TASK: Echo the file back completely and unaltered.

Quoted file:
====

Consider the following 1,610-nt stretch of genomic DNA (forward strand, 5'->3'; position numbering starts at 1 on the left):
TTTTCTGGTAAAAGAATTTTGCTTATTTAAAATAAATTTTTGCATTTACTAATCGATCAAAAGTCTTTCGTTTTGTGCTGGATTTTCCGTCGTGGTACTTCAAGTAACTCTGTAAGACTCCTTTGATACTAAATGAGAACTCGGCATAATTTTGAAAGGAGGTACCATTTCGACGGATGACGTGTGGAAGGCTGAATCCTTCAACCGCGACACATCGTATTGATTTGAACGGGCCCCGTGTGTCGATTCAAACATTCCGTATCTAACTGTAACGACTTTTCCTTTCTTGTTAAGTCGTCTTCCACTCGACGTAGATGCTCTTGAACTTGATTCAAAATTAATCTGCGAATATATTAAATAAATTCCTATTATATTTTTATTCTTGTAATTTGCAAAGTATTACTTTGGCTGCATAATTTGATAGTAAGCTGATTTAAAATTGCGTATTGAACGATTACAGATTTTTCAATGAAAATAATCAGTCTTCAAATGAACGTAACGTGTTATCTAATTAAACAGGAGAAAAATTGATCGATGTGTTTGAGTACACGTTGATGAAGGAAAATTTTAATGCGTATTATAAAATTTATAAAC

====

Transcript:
Consider the following 1,610-nt stretch of genomic DNA (forward strand, 5'->3'; position numbering starts at 1 on the left):
TTTTCTGGTAAAAGAATTTTGCTTATTTAAAATAAATTTTTGCATTTACTAATCGATCAAAAGTCTTTCGTTTTGTGCTGGATTTTCCGTCGTGGTACTTCAAGTAACTCTGTAAGACTCCTTTGATACTAAATGAGAACTCGGCATAATTTTGAAAGGAGGTACCATTTCGACGGATGACGTGTGGAAGGCTGAATCCTTCAACCGCGACACATCGTATTGATTTGAACGGGCCCCGTGTGTCGATTCAAACATTCCGTATCTAACTGTAACGACTTTTCCTTTCTTGTTAAGTCGTCTTCCACTCGACGTAGATGCTCTTGAACTTGATTCAAAATTAATCTGCGAATATATTAAATAAATTCCTATTATATTTTTATTCTTGTAATTTGCAAAGTATTACTTTGGCTGCATAATTTGATAGTAAGCTGATTTAAAATTGCGTATTGAACGATTACAGATTTTTCAATGAAAATAATCAGTCTTCAAATGAACGTAACGTGTTATCTAATTAAACAGGAGAAAAATTGATCGATGTGTTTGAGTACACGTTGATGAAGGAAAATTTTAATGCGTATTATAAAATTTATAAAC